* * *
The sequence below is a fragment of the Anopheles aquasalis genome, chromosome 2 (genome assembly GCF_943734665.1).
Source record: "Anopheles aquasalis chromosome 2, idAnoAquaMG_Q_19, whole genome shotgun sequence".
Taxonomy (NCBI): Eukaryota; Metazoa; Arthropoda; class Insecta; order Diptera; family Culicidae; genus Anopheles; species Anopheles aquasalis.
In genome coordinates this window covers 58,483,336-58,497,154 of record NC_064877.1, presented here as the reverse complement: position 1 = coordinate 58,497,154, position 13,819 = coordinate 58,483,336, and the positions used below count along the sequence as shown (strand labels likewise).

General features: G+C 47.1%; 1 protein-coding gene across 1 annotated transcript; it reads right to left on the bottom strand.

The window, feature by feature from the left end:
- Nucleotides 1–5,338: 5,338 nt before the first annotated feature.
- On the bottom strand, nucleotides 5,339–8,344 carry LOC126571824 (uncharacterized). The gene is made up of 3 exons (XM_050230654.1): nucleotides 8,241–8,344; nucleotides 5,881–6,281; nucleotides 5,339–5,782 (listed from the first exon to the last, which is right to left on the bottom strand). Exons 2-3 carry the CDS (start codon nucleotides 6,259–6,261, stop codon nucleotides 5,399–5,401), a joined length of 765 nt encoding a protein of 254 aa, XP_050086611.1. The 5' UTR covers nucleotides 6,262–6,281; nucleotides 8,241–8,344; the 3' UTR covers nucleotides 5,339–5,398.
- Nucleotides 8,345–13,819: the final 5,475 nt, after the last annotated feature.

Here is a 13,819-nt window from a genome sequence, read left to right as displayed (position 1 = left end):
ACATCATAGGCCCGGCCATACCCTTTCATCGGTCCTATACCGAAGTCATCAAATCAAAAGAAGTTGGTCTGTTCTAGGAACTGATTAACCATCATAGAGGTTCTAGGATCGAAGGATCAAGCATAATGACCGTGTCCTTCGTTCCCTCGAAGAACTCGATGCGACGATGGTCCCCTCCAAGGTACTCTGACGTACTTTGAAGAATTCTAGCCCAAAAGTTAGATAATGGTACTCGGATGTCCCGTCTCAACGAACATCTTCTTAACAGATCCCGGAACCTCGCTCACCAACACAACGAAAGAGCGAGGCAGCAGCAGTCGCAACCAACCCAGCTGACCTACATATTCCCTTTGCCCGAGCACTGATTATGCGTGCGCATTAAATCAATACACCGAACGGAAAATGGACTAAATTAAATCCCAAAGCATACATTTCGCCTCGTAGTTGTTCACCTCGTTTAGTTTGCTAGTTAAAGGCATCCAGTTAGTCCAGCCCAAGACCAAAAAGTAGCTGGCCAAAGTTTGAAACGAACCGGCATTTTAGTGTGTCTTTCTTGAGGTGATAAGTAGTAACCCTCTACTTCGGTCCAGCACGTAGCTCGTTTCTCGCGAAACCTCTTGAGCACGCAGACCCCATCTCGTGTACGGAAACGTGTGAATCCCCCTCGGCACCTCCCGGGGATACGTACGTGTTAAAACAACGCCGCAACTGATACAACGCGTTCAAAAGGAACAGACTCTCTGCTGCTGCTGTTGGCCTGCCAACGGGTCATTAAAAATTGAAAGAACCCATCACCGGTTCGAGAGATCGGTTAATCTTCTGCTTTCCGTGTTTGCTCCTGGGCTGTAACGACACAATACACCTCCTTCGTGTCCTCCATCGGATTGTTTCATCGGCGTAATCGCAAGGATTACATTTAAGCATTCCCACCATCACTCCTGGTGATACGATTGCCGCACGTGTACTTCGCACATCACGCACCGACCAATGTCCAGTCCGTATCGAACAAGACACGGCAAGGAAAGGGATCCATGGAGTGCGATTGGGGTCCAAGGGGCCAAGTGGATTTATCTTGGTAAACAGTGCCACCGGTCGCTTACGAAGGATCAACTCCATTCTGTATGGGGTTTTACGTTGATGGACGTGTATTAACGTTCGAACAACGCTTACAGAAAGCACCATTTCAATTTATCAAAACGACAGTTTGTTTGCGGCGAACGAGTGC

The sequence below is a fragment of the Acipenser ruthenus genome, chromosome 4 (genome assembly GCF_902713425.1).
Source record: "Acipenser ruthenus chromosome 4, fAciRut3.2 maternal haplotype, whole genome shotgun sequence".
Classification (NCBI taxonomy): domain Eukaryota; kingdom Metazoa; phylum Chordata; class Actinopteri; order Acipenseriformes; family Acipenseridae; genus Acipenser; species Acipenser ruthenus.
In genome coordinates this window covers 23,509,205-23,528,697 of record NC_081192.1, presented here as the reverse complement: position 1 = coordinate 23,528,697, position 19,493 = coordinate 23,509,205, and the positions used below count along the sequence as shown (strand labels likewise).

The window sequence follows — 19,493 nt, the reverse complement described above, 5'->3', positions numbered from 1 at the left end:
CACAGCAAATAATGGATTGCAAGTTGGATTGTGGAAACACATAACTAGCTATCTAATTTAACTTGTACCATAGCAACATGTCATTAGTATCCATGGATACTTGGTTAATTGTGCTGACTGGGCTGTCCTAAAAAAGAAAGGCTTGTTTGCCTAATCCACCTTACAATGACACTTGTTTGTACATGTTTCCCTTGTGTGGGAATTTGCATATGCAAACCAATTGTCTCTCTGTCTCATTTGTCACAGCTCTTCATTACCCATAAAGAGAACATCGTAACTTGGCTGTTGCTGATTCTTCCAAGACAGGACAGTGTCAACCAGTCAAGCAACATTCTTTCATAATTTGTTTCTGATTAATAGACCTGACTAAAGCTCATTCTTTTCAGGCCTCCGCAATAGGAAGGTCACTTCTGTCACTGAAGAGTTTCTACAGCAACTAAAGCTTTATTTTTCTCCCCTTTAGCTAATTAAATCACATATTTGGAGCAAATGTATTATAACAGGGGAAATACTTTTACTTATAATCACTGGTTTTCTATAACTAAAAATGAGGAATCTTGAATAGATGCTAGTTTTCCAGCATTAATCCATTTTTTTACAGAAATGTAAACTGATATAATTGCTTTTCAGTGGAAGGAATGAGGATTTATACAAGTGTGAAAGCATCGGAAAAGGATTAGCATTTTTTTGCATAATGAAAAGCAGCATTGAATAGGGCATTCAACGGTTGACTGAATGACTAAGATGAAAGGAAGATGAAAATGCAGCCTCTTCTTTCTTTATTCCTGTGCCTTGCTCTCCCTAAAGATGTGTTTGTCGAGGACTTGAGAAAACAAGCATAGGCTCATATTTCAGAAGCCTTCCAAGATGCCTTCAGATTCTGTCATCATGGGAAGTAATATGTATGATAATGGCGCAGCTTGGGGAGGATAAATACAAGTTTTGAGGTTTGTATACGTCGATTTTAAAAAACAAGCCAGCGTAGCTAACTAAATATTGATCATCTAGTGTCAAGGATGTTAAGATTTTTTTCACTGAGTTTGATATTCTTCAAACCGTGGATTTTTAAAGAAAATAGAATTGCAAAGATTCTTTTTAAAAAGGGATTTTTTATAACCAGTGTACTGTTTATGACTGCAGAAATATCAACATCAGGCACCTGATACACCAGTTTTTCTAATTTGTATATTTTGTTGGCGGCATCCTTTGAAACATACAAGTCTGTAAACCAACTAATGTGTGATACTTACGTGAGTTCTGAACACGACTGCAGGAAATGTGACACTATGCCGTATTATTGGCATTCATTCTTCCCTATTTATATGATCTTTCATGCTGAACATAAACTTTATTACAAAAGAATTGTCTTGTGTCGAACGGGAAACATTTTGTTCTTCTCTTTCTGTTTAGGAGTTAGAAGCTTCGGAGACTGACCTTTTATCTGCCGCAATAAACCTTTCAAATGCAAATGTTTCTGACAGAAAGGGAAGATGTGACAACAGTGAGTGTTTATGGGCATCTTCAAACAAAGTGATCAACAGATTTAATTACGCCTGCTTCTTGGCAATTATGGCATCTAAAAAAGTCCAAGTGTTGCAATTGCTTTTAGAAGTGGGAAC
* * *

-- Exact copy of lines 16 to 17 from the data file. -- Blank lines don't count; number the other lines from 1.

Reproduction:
The window sequence follows — 19,493 nt, the reverse complement described above, 5'->3', positions numbered from 1 at the left end:
CACAGCAAATAATGGATTGCAAGTTGGATTGTGGAAACACATAACTAGCTATCTAATTTAACTTGTACCATAGCAACATGTCATTAGTATCCATGGATACTTGGTTAATTGTGCTGACTGGGCTGTCCTAAAAAAGAAAGGCTTGTTTGCCTAATCCACCTTACAATGACACTTGTTTGTACATGTTTCCCTTGTGTGGGAATTTGCATATGCAAACCAATTGTCTCTCTGTCTCATTTGTCACAGCTCTTCATTACCCATAAAGAGAACATCGTAACTTGGCTGTTGCTGATTCTTCCAAGACAGGACAGTGTCAACCAGTCAAGCAACATTCTTTCATAATTTGTTTCTGATTAATAGACCTGACTAAAGCTCATTCTTTTCAGGCCTCCGCAATAGGAAGGTCACTTCTGTCACTGAAGAGTTTCTACAGCAACTAAAGCTTTATTTTTCTCCCCTTTAGCTAATTAAATCACATATTTGGAGCAAATGTATTATAACAGGGGAAATACTTTTACTTATAATCACTGGTTTTCTATAACTAAAAATGAGGAATCTTGAATAGATGCTAGTTTTCCAGCATTAATCCATTTTTTTACAGAAATGTAAACTGATATAATTGCTTTTCAGTGGAAGGAATGAGGATTTATACAAGTGTGAAAGCATCGGAAAAGGATTAGCATTTTTTTGCATAATGAAAAGCAGCATTGAATAGGGCATTCAACGGTTGACTGAATGACTAAGATGAAAGGAAGATGAAAATGCAGCCTCTTCTTTCTTTATTCCTGTGCCTTGCTCTCCCTAAAGATGTGTTTGTCGAGGACTTGAGAAAACAAGCATAGGCTCATATTTCAGAAGCCTTCCAAGATGCCTTCAGATTCTGTCATCATGGGAAGTAATATGTATGATAATGGCGCAGCTTGGGGAGGATAAATACAAGTTTTGAGGTTTGTATACGTCGATTTTAAAAAACAAGCCAGCGTAGCTAACTAAATATTGATCATCTAGTGTCAAGGATGTTAAGATTTTTTTCACTGAGTTTGATATTCTTCAAACCGTGGATTTTTAAAGAAAATAGAATTGCAAAGATTCTTTTTAAAAAGGGATTTTTTATAACCAGTGTACTGTTTATGACTGCAGAAATATCAACATCAGGCACCTGATACACCAGTTTTTCTAATTTGTATATTTTGTTGGCGGCATCCTTTGAAACATACAAGTCTGTAAACCAACTAATGTGTGATACTTACGTGAGTTCTGAACACGACTGCAGGAAATGTGACACTATGCCGTATTATTGGCATTCATTCTTCCCTATTTATATGATCTTTCATGCTGAACATAAACTTTATTACAAAAGAATTGTCTTGTGTCGAACGGGAAACATTTTGTTCTTCTCTTTCTGTTTAGGAGTTAGAAGCTTCGGAGACTGACCTTTTATCTGCCGCAATAAACCTTTCAAATGCAAATGTTTCTGACAGAAAGGGAAGATGTGACAACAGTGAGTGTTTATGGGCATCTTCAAACAAAGTGATCAACAGATTTAATTACGCCTGCTTCTTGGCAATTATGGCATCTAAAAAAGTCCAAGTGTTGCAATTGCTTTTAGAAGTGGGAAC